4. 400 – Keep Trading It Sideways
This is how market makers stabilize a stock price before making it trend higher or lower in price.
Market makers need the right amount of support and resistance to pull this off correctly.
By posting a bid of 400, a market maker tells the other market makers to keep things stable for the time being.
5. 500 – Gap the Stock
Gapping the stock is when the stock in question opens higher or lower than it closed the previous day, with no trading activity in between.
The gap can be up or down, depending on the direction of the market maker’s 500 signal.
Less Frequently Used Market Maker Signals
The above market maker signals are the most common that traders should be paying attention to, especially when it comes to penny stocks.
However, there are more that have been identified over time.
We have the most reliable ones listed below so you can understand how market makers communicate.
- 505 – I Am Short on Shares
- 600 – Apply Resistance at the Ask to Keep the Price from Increasing
- 700 – Move the Price Up
- 777 – Move the Price Up
- 800- Prepare for an Increase in Trading Volume
- 900 – Allow the Stock to Float and Trade Freely
- 911 – Pending News, Planned News Release Coming Up
- 1000 – Don’t Let it Run
- 2000 – Let it Run
Are Market Maker Signals Legit?
This form of communication is a hot topic among stock traders.
However, there’s no physical proof that these signals are real.
Well, if they were provable, they’d be illegal.
If market makers were to use other forms of communication, like emails or phone calls, they’d be arrested for collusion.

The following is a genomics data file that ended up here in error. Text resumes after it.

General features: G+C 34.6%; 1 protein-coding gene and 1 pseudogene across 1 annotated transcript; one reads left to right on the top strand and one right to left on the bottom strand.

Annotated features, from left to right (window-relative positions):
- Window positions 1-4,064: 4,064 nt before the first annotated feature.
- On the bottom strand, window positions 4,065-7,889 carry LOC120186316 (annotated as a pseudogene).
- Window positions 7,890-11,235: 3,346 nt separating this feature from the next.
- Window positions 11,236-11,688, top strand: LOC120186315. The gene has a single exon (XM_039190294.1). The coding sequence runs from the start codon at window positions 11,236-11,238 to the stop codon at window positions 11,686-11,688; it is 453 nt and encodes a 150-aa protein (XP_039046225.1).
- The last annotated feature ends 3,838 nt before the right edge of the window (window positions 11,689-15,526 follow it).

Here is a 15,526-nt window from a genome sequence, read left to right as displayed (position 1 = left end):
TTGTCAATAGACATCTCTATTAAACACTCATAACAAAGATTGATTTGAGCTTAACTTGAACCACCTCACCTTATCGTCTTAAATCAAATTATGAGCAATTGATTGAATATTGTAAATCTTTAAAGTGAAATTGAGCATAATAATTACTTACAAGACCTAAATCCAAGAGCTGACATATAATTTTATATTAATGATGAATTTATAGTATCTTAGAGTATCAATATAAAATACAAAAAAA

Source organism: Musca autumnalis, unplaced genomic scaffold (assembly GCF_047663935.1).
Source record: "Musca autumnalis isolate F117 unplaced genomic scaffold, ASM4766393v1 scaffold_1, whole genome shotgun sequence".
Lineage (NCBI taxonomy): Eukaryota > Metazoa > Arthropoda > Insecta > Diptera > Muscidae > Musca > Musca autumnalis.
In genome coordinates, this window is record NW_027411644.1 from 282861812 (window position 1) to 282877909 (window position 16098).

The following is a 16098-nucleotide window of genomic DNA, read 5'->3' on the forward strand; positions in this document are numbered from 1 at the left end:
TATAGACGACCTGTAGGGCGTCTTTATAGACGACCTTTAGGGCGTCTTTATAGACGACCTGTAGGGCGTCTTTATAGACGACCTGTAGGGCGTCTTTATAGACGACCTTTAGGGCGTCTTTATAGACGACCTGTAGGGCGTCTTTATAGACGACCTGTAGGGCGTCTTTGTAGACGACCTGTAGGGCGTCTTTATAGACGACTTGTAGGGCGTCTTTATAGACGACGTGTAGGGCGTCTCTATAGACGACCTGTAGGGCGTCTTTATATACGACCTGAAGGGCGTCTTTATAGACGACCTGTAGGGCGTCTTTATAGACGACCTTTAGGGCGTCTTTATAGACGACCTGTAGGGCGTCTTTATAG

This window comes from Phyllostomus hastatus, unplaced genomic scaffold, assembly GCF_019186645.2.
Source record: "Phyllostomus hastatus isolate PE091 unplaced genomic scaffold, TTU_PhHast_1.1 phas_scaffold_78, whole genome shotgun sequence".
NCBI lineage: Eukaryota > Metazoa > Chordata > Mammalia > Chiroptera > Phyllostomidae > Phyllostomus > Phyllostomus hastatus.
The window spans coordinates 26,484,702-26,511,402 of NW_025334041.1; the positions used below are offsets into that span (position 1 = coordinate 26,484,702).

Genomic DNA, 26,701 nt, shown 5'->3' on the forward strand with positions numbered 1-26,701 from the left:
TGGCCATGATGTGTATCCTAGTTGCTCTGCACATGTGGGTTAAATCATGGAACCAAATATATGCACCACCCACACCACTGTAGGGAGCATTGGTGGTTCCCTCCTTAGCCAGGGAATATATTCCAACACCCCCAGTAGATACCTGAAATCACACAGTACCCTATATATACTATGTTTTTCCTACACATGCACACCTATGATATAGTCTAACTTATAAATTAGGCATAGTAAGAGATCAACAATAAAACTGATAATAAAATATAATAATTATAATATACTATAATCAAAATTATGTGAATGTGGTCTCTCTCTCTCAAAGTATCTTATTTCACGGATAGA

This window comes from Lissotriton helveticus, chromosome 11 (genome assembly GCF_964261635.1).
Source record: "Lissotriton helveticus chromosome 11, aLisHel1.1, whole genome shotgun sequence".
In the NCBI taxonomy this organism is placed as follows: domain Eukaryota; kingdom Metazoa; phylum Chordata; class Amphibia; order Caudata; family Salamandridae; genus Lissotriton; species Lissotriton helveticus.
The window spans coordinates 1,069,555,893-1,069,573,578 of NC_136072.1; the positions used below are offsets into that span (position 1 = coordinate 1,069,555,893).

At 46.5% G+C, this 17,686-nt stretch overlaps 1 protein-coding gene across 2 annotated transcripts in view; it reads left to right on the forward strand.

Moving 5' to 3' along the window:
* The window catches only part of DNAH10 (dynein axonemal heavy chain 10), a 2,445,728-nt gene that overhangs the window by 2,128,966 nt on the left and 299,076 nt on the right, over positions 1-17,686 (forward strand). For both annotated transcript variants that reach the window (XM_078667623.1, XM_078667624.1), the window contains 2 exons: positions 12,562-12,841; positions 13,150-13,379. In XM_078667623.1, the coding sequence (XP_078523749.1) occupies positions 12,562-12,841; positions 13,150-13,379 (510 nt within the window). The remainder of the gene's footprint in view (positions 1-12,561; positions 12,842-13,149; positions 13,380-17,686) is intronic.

Outright manipulation of the market and stock prices is not allowed.
Many Traders Believe That Market Maker Signals Are Real
While there aren’t physical documents or digital messages between market makers, this isn’t to say that these signals aren’t a form of communication.
Countless dedicated penny stock traders have watched these small buys and connected the dots.
In fact, penny stocks are where many people picked up on these signals to begin with.
Small buys (even with stocks worth just a few cents) are a huge part of penny stocks, and sometimes the signals are the easiest to see there.
Market makers know that these stocks won’t allow many investors to purchase them at the low volumes they ask for because the cost to trade them would outweigh the cost of the stock itself.
More on Market Makers
Many people who have worked the markets and worked closely with market makers will swear up and down that they’ve seen the signals themselves.
There are many accounts of former professionals turned independent traders who have caught many market makers making false bids just to send their signals.
Surely these successful individuals can’t be wrong, can they?
Regardless, spotting signals is not a guaranteed trading method, so it might be good practice to keep in mind, but it shouldn’t be your one and only strategy.
Market Maker Signals: Final Thoughts
Market maker signals are a hot point of contention when you’re talking about the financial markets.
Some people don’t put any stock into them whatsoever, while others swear by them wholeheartedly.
The fact is that market makers aren’t allowed to manipulate the stock market — in any observable or measurable way at least.
Therefore, we don’t (and never will) have any physical evidence that market maker signals are real or not.
However, many traders believe that market maker signals are accurate and point to success — especially in the case of penny stock traders.
They’ve watched the markets, and they’ll swear that these signals exist.
So are market maker signals real?
We certainly think so.